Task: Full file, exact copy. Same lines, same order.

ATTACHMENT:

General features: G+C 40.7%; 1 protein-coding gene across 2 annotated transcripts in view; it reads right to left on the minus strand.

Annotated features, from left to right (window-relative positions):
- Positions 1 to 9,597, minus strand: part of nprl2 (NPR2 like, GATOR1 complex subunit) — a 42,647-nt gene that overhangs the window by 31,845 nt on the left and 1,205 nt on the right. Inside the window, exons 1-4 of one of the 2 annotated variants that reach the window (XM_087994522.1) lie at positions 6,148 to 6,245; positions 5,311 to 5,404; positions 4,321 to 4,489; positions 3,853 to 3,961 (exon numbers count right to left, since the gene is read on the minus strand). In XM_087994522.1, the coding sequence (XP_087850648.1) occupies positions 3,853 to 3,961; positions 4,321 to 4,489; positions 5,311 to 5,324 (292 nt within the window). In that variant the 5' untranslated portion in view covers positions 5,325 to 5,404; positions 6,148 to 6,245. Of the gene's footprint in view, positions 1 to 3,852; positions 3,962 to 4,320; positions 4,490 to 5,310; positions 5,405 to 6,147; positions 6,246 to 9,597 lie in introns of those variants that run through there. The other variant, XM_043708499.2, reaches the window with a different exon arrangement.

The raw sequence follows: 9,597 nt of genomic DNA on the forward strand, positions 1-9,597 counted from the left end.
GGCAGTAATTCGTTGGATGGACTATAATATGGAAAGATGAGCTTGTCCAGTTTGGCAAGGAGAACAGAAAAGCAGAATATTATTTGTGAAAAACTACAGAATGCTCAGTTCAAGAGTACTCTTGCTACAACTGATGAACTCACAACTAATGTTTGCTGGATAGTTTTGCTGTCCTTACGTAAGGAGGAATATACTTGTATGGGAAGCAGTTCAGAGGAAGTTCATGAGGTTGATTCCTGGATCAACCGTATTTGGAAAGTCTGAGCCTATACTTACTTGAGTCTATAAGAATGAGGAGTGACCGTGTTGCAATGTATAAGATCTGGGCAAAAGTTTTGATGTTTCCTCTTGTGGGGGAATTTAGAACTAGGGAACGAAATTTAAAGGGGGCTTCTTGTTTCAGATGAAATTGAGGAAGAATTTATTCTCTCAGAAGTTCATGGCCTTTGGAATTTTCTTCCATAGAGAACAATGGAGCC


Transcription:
General features: G+C 40.7%; 1 protein-coding gene across 2 annotated transcripts in view; it reads right to left on the minus strand.

Annotated features, from left to right (window-relative positions):
- Positions 1 to 9,597, minus strand: part of nprl2 (NPR2 like, GATOR1 complex subunit) — a 42,647-nt gene that overhangs the window by 31,845 nt on the left and 1,205 nt on the right. Inside the window, exons 1-4 of one of the 2 annotated variants that reach the window (XM_087994522.1) lie at positions 6,148 to 6,245; positions 5,311 to 5,404; positions 4,321 to 4,489; positions 3,853 to 3,961 (exon numbers count right to left, since the gene is read on the minus strand). In XM_087994522.1, the coding sequence (XP_087850648.1) occupies positions 3,853 to 3,961; positions 4,321 to 4,489; positions 5,311 to 5,324 (292 nt within the window). In that variant the 5' untranslated portion in view covers positions 5,325 to 5,404; positions 6,148 to 6,245. Of the gene's footprint in view, positions 1 to 3,852; positions 3,962 to 4,320; positions 4,490 to 5,310; positions 5,405 to 6,147; positions 6,246 to 9,597 lie in introns of those variants that run through there. The other variant, XM_043708499.2, reaches the window with a different exon arrangement.

The raw sequence follows: 9,597 nt of genomic DNA on the forward strand, positions 1-9,597 counted from the left end.
GGCAGTAATTCGTTGGATGGACTATAATATGGAAAGATGAGCTTGTCCAGTTTGGCAAGGAGAACAGAAAAGCAGAATATTATTTGTGAAAAACTACAGAATGCTCAGTTCAAGAGTACTCTTGCTACAACTGATGAACTCACAACTAATGTTTGCTGGATAGTTTTGCTGTCCTTACGTAAGGAGGAATATACTTGTATGGGAAGCAGTTCAGAGGAAGTTCATGAGGTTGATTCCTGGATCAACCGTATTTGGAAAGTCTGAGCCTATACTTACTTGAGTCTATAAGAATGAGGAGTGACCGTGTTGCAATGTATAAGATCTGGGCAAAAGTTTTGATGTTTCCTCTTGTGGGGGAATTTAGAACTAGGGAACGAAATTTAAAGGGGGCTTCTTGTTTCAGATGAAATTGAGGAAGAATTTATTCTCTCAGAAGTTCATGGCCTTTGGAATTTTCTTCCATAGAGAACAATGGAGCC